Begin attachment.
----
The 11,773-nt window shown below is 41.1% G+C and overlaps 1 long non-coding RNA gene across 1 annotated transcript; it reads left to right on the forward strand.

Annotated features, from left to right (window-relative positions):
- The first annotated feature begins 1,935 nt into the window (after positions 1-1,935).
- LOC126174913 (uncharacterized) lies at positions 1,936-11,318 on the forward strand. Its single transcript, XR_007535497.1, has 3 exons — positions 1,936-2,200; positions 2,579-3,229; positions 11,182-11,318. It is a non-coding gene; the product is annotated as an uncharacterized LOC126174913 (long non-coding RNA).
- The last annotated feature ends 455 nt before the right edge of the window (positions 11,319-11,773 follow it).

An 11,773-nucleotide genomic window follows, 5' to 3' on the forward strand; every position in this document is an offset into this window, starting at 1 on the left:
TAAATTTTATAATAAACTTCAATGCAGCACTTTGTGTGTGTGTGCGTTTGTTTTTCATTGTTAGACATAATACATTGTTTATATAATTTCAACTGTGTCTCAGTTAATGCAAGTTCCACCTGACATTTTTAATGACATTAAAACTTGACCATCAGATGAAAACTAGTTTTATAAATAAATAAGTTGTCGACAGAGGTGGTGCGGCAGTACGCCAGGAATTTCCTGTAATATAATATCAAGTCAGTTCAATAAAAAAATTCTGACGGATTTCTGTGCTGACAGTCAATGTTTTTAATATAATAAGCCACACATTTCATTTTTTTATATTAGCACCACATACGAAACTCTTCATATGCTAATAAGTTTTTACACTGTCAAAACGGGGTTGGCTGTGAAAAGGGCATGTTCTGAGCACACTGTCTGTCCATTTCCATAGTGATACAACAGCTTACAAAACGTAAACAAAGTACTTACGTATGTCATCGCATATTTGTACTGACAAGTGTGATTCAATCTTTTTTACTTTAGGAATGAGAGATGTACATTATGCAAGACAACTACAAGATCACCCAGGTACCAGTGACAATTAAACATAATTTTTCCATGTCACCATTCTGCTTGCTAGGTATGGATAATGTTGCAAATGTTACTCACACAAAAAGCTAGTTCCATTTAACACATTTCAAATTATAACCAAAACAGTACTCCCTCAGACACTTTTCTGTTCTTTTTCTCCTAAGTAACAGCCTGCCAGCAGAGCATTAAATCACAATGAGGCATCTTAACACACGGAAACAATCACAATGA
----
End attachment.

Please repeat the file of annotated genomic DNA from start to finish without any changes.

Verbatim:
The 11,773-nt window shown below is 41.1% G+C and overlaps 1 long non-coding RNA gene across 1 annotated transcript; it reads left to right on the forward strand.

Annotated features, from left to right (window-relative positions):
- The first annotated feature begins 1,935 nt into the window (after positions 1-1,935).
- LOC126174913 (uncharacterized) lies at positions 1,936-11,318 on the forward strand. Its single transcript, XR_007535497.1, has 3 exons — positions 1,936-2,200; positions 2,579-3,229; positions 11,182-11,318. It is a non-coding gene; the product is annotated as an uncharacterized LOC126174913 (long non-coding RNA).
- The last annotated feature ends 455 nt before the right edge of the window (positions 11,319-11,773 follow it).

An 11,773-nucleotide genomic window follows, 5' to 3' on the forward strand; every position in this document is an offset into this window, starting at 1 on the left:
TAAATTTTATAATAAACTTCAATGCAGCACTTTGTGTGTGTGTGCGTTTGTTTTTCATTGTTAGACATAATACATTGTTTATATAATTTCAACTGTGTCTCAGTTAATGCAAGTTCCACCTGACATTTTTAATGACATTAAAACTTGACCATCAGATGAAAACTAGTTTTATAAATAAATAAGTTGTCGACAGAGGTGGTGCGGCAGTACGCCAGGAATTTCCTGTAATATAATATCAAGTCAGTTCAATAAAAAAATTCTGACGGATTTCTGTGCTGACAGTCAATGTTTTTAATATAATAAGCCACACATTTCATTTTTTTATATTAGCACCACATACGAAACTCTTCATATGCTAATAAGTTTTTACACTGTCAAAACGGGGTTGGCTGTGAAAAGGGCATGTTCTGAGCACACTGTCTGTCCATTTCCATAGTGATACAACAGCTTACAAAACGTAAACAAAGTACTTACGTATGTCATCGCATATTTGTACTGACAAGTGTGATTCAATCTTTTTTACTTTAGGAATGAGAGATGTACATTATGCAAGACAACTACAAGATCACCCAGGTACCAGTGACAATTAAACATAATTTTTCCATGTCACCATTCTGCTTGCTAGGTATGGATAATGTTGCAAATGTTACTCACACAAAAAGCTAGTTCCATTTAACACATTTCAAATTATAACCAAAACAGTACTCCCTCAGACACTTTTCTGTTCTTTTTCTCCTAAGTAACAGCCTGCCAGCAGAGCATTAAATCACAATGAGGCATCTTAACACACGGAAACAATCACAATGA